[Talk-us] [OSM-talk] Beware Pokemon users

Simon Poole simon at poole.ch
Fri Dec 30 21:29:20 UTC 2016

The ODbL is very clear on what "Publicly" is:

“Publicly” – means to Persons other than You or under Your control by
either more than 50% ownership or by the power to direct their
activities (such as contracting with an independent consultant).

No need to speculate on that point.

On the other hand, if they were using OSM data to trigger to spawning in
a specific locations it would still be rather open if that is actually a
use that is substantial. Up to now I haven't seen any evidence that
couldn't be explained in numerous other ways that they are really using
OSM data.


Am 30.12.2016 um 22:08 schrieb Bill Ricker:
> On Fri, Dec 30, 2016 at 3:43 PM, Clifford Snow
> <clifford at snowandsnow.us <mailto:clifford at snowandsnow.us>> wrote:
>     Can you help me understand what part of the ODbL [1] they are
>     violating? As far I can tell, they don't modify the data nor do
>     they display OSM tiles or make any of the data available
> (​It was not my assertion, I was hypothetically answering a HOW question.)
> OTOH & IANAL....
> Hypothetically speaking,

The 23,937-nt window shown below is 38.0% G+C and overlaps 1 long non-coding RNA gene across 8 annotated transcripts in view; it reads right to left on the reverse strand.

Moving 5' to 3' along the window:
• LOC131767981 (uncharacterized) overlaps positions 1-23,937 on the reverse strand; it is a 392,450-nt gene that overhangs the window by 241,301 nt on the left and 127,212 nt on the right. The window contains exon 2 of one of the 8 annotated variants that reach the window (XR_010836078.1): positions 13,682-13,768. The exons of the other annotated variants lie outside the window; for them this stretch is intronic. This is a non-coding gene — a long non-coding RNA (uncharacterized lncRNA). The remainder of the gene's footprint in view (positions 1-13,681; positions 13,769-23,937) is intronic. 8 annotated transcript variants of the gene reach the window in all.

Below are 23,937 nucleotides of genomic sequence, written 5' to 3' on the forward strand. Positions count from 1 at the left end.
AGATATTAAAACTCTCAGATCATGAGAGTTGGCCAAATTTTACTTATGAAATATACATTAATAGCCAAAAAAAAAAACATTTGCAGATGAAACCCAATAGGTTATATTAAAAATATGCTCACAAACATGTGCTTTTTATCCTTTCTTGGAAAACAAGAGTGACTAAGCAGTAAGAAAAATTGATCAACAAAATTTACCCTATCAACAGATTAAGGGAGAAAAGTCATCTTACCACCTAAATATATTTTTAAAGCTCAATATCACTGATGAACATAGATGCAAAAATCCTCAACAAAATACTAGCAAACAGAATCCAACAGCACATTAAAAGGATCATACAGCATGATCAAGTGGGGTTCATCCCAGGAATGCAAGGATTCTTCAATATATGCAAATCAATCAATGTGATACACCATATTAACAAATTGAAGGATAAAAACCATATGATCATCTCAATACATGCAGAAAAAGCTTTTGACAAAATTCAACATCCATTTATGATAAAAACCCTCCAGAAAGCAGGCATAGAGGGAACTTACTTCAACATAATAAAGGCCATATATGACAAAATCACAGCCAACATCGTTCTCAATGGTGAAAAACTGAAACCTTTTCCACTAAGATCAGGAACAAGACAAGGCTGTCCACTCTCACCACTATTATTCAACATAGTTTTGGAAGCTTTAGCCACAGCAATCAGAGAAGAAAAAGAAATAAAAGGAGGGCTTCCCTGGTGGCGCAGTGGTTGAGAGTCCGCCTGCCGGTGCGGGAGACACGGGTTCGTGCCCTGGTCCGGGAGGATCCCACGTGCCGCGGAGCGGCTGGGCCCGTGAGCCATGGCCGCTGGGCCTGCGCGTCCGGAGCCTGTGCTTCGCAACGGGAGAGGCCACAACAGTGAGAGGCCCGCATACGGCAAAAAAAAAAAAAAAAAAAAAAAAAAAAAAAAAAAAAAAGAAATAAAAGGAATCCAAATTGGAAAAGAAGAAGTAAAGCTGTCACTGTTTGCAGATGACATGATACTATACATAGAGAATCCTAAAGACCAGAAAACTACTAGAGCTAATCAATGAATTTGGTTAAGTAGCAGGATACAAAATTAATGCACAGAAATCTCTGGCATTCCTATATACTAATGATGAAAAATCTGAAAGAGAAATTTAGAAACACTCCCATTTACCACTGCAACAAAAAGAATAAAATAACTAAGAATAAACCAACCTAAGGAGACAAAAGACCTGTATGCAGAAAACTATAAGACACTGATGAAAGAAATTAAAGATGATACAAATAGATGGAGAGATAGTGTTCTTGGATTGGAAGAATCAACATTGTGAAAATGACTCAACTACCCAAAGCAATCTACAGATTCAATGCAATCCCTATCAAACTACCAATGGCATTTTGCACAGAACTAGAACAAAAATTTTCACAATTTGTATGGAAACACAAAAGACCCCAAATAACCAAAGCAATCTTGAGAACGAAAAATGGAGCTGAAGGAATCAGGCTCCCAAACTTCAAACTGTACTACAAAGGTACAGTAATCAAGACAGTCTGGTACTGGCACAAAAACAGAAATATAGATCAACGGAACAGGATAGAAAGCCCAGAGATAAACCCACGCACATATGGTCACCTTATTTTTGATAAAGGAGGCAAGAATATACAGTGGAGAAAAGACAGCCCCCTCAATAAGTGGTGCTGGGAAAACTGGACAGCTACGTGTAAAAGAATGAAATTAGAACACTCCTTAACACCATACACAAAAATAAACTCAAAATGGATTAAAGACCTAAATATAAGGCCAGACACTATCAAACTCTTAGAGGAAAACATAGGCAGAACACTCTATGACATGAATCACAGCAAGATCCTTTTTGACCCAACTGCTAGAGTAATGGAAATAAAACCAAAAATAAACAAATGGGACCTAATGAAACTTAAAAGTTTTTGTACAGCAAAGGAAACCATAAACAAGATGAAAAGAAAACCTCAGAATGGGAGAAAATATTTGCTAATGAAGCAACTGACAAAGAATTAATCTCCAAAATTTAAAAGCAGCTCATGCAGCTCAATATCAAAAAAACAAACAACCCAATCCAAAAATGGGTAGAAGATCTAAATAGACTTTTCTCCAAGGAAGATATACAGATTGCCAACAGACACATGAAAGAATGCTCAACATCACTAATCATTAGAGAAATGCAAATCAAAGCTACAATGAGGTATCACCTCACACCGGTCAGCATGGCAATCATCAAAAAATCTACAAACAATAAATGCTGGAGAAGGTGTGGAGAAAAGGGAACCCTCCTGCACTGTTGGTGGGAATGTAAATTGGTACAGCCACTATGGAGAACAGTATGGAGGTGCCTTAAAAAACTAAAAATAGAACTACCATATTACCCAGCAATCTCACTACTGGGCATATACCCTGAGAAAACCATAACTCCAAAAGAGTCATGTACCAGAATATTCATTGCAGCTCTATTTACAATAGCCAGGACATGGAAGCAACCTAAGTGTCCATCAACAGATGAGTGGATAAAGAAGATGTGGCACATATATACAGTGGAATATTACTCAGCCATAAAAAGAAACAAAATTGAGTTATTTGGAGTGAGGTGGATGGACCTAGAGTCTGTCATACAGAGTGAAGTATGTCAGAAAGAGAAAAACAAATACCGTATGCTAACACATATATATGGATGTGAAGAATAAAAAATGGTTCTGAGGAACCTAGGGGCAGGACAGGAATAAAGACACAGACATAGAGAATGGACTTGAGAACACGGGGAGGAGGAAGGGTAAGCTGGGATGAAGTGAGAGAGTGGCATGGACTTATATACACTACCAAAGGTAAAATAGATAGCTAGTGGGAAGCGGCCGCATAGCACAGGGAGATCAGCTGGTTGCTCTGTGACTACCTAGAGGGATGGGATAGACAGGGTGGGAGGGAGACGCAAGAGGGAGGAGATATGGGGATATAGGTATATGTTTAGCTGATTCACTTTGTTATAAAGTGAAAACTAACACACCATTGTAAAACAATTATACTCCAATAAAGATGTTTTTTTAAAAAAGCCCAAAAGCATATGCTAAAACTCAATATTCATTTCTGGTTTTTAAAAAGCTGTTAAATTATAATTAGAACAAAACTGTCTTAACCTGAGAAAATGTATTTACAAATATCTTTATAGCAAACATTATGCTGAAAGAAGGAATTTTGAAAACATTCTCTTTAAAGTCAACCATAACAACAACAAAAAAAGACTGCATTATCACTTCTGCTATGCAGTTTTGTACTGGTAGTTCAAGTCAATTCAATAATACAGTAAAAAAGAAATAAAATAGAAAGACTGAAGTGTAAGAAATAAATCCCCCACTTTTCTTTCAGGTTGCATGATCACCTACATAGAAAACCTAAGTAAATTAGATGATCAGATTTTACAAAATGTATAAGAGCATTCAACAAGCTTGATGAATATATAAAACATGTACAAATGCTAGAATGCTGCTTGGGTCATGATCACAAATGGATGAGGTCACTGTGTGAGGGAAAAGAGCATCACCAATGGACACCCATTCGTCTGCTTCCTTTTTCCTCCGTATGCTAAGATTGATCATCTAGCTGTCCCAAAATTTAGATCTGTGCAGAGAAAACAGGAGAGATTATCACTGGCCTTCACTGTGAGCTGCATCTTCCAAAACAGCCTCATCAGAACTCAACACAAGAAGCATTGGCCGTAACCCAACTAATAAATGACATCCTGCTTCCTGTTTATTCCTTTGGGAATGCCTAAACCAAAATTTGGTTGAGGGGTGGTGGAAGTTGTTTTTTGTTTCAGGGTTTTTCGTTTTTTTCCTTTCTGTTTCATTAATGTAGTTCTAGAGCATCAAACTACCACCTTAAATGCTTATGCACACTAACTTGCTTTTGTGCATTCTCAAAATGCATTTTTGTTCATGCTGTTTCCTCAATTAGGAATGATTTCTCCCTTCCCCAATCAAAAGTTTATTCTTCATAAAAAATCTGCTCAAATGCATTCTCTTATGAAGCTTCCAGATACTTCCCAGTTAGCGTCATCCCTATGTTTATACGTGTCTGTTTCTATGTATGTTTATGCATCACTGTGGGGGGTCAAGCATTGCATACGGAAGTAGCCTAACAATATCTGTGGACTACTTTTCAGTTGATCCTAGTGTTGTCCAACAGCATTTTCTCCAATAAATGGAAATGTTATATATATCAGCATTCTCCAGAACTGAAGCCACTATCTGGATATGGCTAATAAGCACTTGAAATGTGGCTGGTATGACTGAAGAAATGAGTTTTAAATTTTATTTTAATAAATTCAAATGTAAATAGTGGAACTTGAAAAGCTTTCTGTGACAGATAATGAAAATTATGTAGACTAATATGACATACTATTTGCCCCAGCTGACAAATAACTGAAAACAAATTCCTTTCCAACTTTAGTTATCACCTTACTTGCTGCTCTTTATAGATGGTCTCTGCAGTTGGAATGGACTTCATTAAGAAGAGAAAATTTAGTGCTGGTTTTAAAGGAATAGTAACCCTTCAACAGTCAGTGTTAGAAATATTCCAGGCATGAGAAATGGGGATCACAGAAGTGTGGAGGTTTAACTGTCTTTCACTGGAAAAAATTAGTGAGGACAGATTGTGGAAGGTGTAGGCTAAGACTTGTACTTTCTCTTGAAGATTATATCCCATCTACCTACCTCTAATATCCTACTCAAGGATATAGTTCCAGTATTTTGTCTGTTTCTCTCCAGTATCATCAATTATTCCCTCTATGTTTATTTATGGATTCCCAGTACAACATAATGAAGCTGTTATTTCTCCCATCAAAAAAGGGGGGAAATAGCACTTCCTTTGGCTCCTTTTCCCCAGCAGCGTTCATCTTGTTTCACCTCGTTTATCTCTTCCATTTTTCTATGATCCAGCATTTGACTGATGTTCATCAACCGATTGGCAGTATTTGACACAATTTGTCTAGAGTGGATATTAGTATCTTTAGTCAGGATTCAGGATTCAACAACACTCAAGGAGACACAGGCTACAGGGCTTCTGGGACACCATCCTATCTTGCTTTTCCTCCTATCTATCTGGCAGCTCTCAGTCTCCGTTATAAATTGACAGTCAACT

> Not making available tiles or data extracts based on OSM data 
> relieves a hypothetical potential infringer from having to make data
> available (Share Alike & Keep Open clauses).
> Any published use* requires Attribution.
> * (Which i interpret as non-intramural use, not contained within a
> household or corporate entity, although that is the sort of think
> lawyers could argue. It's safest to attribute even intramural use
> cases, but not required by license.)
> If indeed they are reaping OSM nodes and ways to populate PoGo
> rookeries [an unproven assertion], that would make the whole game a
> "use ... or work[s] produced from the database" and if PoGo doesn't
> count as "public", I don't know what is.  (The players are not
> employees, contractors, or family members of Niantic Labs.)
> Hiding the _use_ of OSM data doesn't make the derived work private;
> only hiding the derived work (game, web map, whatever) does; and i
> doubt having to register to play the game would be accepted as making
> all Niantic properties "private" not "public".
> (IANAL but I would wonder if hiding the use could be construed as
> willful and malicious infringement.)
> (If Niantic claims any copyright in their work, it is by definition of
> "copyright" a "published" work. In theory Trade Secret, Patent, and
> Copyright are incompatible IP protections. Only TradeMark plays nicely
> with others.)
> -- 
> Bill Ricker
> bill.n1vux at gmail.com <mailto:bill.n1vux at gmail.com>
> https://www.linkedin.com/in/n1vux 
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